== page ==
Lafayette Hotel panel. (l to r, Brandy Sorbie, Chris Ward, Lara Easton, Angela Landsberg, Amy Gonyeau, Joseph Balistreri)
  • Lafayette Hotel panel. (l to r, Brandy Sorbie, Chris Ward, Lara Easton, Angela Landsberg, Amy Gonyeau, Joseph Balistreri)
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Officials from the City of San Diego, along with nonprofit organizations, served as guest panelists for a two-hour Quality of Life Forum on April 26, at the Lafayette Hotel on El Cajon Boulevard. It was sponsored by North Park Community Association, and drew a crowd of about 60 individuals.

Lara Easton: "I’m a prosecutor but I’m trying to ease myself out of a job.”

The panelists included city council district 3 councilmember Chris Ward, chief deputy city attorney Lara Easton, North Park Main Street executive director Angela Landsberg, Alpha Project chief operating officer Amy Gonyear, and sergeant Brandy Sorbie of the SDPD. Joseph Balistreri, board member at North Park Main Street, was the panel moderator.

Chris Ward: "We are required to do an annual point-in-time account of all the homeless on the street. We do it every year."

“Quality of life” is not quite what it sounds like. In legal terms, this refers to quality-of-life offenses that are low-level misdemeanors. According to a city attorney’s office handout, they include “trespass, misappropriation of lost property, illegal lodging, urinating/defecating in public, and encroachment.”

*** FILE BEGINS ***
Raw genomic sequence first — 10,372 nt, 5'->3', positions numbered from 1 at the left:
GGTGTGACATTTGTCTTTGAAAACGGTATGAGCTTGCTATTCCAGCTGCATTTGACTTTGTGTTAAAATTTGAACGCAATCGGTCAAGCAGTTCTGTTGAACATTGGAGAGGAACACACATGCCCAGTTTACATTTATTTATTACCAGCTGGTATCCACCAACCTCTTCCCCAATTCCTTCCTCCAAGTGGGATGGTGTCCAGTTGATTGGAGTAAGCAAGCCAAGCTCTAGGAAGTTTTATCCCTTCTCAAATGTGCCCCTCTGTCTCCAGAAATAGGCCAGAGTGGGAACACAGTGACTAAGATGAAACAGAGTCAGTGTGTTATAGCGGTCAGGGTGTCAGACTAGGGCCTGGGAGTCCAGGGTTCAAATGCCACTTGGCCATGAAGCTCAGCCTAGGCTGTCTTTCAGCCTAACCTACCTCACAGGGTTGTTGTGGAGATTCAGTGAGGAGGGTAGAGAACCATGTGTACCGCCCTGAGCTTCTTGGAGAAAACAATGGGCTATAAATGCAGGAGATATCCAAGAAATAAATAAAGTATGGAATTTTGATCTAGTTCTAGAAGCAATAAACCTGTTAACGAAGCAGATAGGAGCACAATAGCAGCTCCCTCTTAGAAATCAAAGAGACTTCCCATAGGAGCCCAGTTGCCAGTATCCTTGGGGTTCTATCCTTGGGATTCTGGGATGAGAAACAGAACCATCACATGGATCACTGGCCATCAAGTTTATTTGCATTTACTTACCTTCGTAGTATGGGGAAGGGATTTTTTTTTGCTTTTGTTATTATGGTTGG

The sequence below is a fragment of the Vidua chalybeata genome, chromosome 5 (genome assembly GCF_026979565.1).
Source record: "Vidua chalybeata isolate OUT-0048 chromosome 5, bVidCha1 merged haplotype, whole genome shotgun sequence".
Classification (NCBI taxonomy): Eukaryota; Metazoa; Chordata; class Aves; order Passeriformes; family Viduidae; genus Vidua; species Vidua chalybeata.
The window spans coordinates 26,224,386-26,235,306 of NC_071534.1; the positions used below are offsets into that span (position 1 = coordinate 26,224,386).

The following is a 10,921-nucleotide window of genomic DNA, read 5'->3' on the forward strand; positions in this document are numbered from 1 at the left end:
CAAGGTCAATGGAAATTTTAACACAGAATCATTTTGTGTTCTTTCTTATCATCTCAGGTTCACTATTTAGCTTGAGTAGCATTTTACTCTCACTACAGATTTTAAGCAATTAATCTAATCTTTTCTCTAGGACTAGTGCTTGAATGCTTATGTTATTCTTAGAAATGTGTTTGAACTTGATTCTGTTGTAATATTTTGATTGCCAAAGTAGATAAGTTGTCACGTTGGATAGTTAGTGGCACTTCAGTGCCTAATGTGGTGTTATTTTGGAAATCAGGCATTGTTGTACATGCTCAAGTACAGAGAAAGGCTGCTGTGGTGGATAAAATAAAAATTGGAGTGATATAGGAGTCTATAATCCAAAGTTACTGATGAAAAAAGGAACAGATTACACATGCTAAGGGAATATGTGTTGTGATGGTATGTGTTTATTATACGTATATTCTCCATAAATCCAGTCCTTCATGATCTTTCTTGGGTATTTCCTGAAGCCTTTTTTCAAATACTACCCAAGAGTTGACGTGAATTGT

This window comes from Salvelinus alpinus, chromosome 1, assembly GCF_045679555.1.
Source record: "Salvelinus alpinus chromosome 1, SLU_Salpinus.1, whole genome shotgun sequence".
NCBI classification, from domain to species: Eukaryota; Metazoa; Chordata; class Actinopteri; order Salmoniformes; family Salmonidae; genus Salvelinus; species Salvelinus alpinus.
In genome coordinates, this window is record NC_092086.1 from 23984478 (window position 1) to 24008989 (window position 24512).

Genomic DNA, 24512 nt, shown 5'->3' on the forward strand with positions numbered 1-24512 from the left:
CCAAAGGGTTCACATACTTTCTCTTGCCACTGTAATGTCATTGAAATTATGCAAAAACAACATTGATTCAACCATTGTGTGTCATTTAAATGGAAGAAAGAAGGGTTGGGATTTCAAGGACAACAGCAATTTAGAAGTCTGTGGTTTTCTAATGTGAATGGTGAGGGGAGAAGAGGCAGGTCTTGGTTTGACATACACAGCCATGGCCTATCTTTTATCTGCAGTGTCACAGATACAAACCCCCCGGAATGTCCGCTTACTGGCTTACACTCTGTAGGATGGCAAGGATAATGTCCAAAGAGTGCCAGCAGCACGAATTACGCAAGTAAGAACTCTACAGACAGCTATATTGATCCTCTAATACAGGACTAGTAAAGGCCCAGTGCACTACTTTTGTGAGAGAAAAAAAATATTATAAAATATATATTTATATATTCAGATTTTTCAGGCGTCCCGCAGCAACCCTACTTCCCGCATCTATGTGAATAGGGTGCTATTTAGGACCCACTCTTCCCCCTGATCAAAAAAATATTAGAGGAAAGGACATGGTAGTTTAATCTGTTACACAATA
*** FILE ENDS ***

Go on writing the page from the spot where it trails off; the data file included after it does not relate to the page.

The Smart & Final aisle that leads directly to the liquor department had been blocked by a table of snacks.

The city attorney’s office last year created the SMART (San Diego Misdemeanants At-Risk Track) pilot program to “improve the quality of life for both offenders and the community by reducing drug use and emergency room visits, and by increasing access to healthcare and the length of treatment.”

Smart & Final exit doors. One is closed but they are left unlocked. A checker told me that store personnel are not allowed to stop people from stealing.

The SMART program has a $98,000 budget (administered by the San Diego Housing Commission), whereas since November 2014, costs for public safety incurred by SDPD, San Diego Sheriff’s Dept., emergency medical services (EMS), and city attorney’s office amounted to “over $408,877.”

As for homeless and other misdemeanants committing quality-of-life crimes, chief deputy city attorney Lara Easton told the audience her job is to “work with my deputies and funnel people out of the criminal justice system. I’m a prosecutor but I’m trying to ease myself out of a job.” She stressed they are trying to instead connect these individuals with supportive services.

Councilmember Ward stressed that the homeless issue is a “regional problem. This is not just a downtown or centre city San Diego problem. We have a lot of teamwork to coordinate our resources better.” He added that “we are required to do an annual point-in-time account of all the homeless on the street. We learn about information about some of their specific needs and any demographic information. We do it every year for the homeless.”